By Erin Sherbert
By Erin Sherbert
By Leif Haven
By Erin Sherbert
By Chris Roberts
By Kate Conger
By Brian Rinker
By Rachel Swan
Nothing exemplifies business' new domination of health care more than the (mostly fraternal) order of bigwigs named to direct UCSF Stanford Health Services.
Three outside directors were named by a committee, selected by the upper echelon of Stanford and UCSF.
* Local business giant Don Fischer, founder and chairman of The Gap Inc.;
* William Coblentz, senior partner at Coblentz, Cahen, McCabe & Breyer;
* Robert Halperin, former vice chairman of Raychem Corp.; and
* Ernest Mario, CEO of Alza Corp.
The outside directors they selected:
* F. Warren Hellman, general partner in the investment firm of Hellman & Friedman, a director of Levi Strauss Co. (as a member of the Haas family), and the man who led the review of the proposed merger;
* Richard Rosenberg, former chairman and CEO of BankAmerica Corp.; and
* Richard Behrman, a clinical professor of pediatrics at both Stanford and UCSF, and managing director of the Center for the Future of Children, part of the David and Lucille Packard Foundation (one of Stanford's largest donors).
In addition to the outside directors, the Stanford trustees' representatives include the following:
* Palo Alto investment guru Isaac Stein, former chairman of the executive committee of Raychem (see Halperin), and member of the Haas Center for Public Service National Advisory Board and former chairman of clothing manufacturer Esprit de Corps;
* Woodrow Myers Jr., former state health commissioner in New York and Indiana (where he drew the ire of gay rights activists who claimed his AIDS policies favored heterosexuals) and former vice chairman of President Ronald Reagan's Commission on AIDS.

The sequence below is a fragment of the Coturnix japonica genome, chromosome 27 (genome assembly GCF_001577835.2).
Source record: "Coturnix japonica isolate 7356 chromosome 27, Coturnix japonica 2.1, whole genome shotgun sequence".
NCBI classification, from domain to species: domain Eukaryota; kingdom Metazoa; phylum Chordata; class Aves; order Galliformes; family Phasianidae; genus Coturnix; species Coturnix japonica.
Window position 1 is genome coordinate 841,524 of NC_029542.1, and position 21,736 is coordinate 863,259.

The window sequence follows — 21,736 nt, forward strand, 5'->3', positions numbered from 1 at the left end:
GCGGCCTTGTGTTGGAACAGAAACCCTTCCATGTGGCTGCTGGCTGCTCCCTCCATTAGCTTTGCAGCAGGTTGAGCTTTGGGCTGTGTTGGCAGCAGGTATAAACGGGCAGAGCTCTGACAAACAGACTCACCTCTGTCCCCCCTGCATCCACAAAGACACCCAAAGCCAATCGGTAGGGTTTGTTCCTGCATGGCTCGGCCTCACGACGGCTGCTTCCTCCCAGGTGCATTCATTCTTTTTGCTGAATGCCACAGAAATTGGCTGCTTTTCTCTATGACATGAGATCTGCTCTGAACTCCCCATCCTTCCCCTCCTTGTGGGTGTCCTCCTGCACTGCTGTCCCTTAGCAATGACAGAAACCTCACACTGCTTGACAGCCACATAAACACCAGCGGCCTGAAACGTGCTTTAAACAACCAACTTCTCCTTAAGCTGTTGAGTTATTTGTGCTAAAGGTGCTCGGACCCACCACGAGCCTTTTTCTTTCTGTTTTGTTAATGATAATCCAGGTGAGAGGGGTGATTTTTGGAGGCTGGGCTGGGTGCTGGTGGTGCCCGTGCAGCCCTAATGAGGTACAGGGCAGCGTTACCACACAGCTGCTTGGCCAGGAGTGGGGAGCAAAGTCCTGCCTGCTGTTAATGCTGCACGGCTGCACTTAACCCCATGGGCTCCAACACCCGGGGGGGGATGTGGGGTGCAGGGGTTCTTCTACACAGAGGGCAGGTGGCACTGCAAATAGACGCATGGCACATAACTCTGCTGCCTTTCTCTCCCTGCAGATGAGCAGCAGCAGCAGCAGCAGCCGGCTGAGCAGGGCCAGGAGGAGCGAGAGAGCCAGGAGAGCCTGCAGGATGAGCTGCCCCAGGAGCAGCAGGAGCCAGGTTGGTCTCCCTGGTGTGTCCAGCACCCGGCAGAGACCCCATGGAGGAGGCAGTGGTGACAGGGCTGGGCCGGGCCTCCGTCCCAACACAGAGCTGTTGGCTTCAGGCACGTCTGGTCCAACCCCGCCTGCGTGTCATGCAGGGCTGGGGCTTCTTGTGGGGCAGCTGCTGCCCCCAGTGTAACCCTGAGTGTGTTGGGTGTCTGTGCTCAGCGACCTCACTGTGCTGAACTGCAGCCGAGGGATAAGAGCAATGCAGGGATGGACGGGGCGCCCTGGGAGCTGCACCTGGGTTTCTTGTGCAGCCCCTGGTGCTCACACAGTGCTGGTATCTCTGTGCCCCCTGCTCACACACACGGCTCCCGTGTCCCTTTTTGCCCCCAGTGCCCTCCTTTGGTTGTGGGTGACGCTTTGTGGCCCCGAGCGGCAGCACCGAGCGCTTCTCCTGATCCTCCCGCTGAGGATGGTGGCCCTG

The University of California Board of Regents named the following to the board:
* Tirso del Junco, a San Diego doctor and two-time state Republican chairman; and
* UC President Richard Atkinson, who, of course, answers to the Board of Regents (see Leach and del Junco).
UCSF Chancellor Joseph Martin, a neurologist widely respected by his faculty physicians, will likely be gone before taking a seat on the board of the new entity he helped to create. A week before the regents were set to vote on the deal, Martin announced that he was leaving to head Harvard Medical School July 1.
Beyond their clubbiness, many of these players share abiding commercial interests in things like drugs or biotechnology or medical supplies:
* Both Stein and O'Leary are on the board of directors of Palo Alto-based Alza Corp. (see Mario), a researcher and developer of pharmaceutical products.
* Stein also sits on the board of CV Therapeutics, a Palo Alto biopharmaceutical company whose products are based on molecular cardiology research.
* And Myers is director of health care management at Ford Motor Co.
John Lundberg, an attorney for the University of California, dismisses the idea that the pinstripes' other business dealings might raise an eyebrow. The board is not paid, he says, and if any issue came up involving a company or an investment to which a board member was attached, that board member would excuse himself from a vote.
Besides, this sort of thing happens all the time. It's how business works. Now it's how UCSF Stanford Health Services works.